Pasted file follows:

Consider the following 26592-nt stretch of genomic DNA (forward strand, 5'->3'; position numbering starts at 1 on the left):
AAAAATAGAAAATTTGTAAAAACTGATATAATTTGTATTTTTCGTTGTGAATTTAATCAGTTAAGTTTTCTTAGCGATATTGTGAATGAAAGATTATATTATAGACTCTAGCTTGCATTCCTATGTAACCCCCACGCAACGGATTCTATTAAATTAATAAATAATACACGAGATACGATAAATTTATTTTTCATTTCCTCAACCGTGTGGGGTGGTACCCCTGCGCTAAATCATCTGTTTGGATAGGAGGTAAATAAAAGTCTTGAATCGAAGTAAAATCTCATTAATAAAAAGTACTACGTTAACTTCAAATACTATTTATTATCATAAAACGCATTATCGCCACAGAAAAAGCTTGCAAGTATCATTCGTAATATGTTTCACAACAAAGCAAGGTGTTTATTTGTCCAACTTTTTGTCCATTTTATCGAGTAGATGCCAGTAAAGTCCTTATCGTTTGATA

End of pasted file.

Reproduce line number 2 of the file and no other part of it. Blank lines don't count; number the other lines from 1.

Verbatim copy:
AAAAATAGAAAATTTGTAAAAACTGATATAATTTGTATTTTTCGTTGTGAATTTAATCAGTTAAGTTTTCTTAGCGATATTGTGAATGAAAGATTATATTATAGACTCTAGCTTGCATTCCTATGTAACCCCCACGCAACGGATTCTATTAAATTAATAAATAATACACGAGATACGATAAATTTATTTTTCATTTCCTCAACCGTGTGGGGTGGTACCCCTGCGCTAAATCATCTGTTTGGATAGGAGGTAAATAAAAGTCTTGAATCGAAGTAAAATCTCATTAATAAAAAGTACTACGTTAACTTCAAATACTATTTATTATCATAAAACGCATTATCGCCACAGAAAAAGCTTGCAAGTATCATTCGTAATATGTTTCACAACAAAGCAAGGTGTTTATTTGTCCAACTTTTTGTCCATTTTATCGAGTAGATGCCAGTAAAGTCCTTATCGTTTGATA